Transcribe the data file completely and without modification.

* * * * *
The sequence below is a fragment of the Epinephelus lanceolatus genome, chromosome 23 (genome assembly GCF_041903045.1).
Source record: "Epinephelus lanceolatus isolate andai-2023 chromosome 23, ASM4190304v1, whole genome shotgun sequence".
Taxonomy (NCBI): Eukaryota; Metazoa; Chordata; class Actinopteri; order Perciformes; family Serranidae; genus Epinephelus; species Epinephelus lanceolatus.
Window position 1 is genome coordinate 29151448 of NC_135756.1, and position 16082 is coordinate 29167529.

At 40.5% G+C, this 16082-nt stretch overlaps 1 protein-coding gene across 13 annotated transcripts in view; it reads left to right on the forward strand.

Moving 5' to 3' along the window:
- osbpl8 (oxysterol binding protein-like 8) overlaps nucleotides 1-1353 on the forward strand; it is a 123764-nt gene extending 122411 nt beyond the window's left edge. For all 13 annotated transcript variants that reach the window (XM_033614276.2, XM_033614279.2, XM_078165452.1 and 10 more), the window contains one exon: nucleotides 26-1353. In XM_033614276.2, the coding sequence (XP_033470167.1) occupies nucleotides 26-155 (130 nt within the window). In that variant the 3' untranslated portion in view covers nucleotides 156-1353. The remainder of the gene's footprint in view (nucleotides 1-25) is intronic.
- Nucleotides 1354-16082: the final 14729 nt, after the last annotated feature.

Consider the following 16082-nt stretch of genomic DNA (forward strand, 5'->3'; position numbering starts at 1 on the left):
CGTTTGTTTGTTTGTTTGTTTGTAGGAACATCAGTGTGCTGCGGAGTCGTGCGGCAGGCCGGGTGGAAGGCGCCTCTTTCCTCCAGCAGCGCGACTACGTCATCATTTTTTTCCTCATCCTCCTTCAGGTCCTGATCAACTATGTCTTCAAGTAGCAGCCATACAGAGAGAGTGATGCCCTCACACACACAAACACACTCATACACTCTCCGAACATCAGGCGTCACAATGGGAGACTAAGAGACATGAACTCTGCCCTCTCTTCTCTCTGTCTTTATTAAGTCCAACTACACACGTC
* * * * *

The sequence below is a fragment of the Epinephelus lanceolatus genome, chromosome 23 (genome assembly GCF_041903045.1).
Source record: "Epinephelus lanceolatus isolate andai-2023 chromosome 23, ASM4190304v1, whole genome shotgun sequence".
Taxonomy (NCBI): Eukaryota; Metazoa; Chordata; class Actinopteri; order Perciformes; family Serranidae; genus Epinephelus; species Epinephelus lanceolatus.
Window position 1 is genome coordinate 29151448 of NC_135756.1, and position 16082 is coordinate 29167529.

At 40.5% G+C, this 16082-nt stretch overlaps 1 protein-coding gene across 13 annotated transcripts in view; it reads left to right on the forward strand.

Moving 5' to 3' along the window:
- osbpl8 (oxysterol binding protein-like 8) overlaps nucleotides 1-1353 on the forward strand; it is a 123764-nt gene extending 122411 nt beyond the window's left edge. For all 13 annotated transcript variants that reach the window (XM_033614276.2, XM_033614279.2, XM_078165452.1 and 10 more), the window contains one exon: nucleotides 26-1353. In XM_033614276.2, the coding sequence (XP_033470167.1) occupies nucleotides 26-155 (130 nt within the window). In that variant the 3' untranslated portion in view covers nucleotides 156-1353. The remainder of the gene's footprint in view (nucleotides 1-25) is intronic.
- Nucleotides 1354-16082: the final 14729 nt, after the last annotated feature.

Consider the following 16082-nt stretch of genomic DNA (forward strand, 5'->3'; position numbering starts at 1 on the left):
CGTTTGTTTGTTTGTTTGTTTGTAGGAACATCAGTGTGCTGCGGAGTCGTGCGGCAGGCCGGGTGGAAGGCGCCTCTTTCCTCCAGCAGCGCGACTACGTCATCATTTTTTTCCTCATCCTCCTTCAGGTCCTGATCAACTATGTCTTCAAGTAGCAGCCATACAGAGAGAGTGATGCCCTCACACACACAAACACACTCATACACTCTCCGAACATCAGGCGTCACAATGGGAGACTAAGAGACATGAACTCTGCCCTCTCTTCTCTCTGTCTTTATTAAGTCCAACTACACACGTC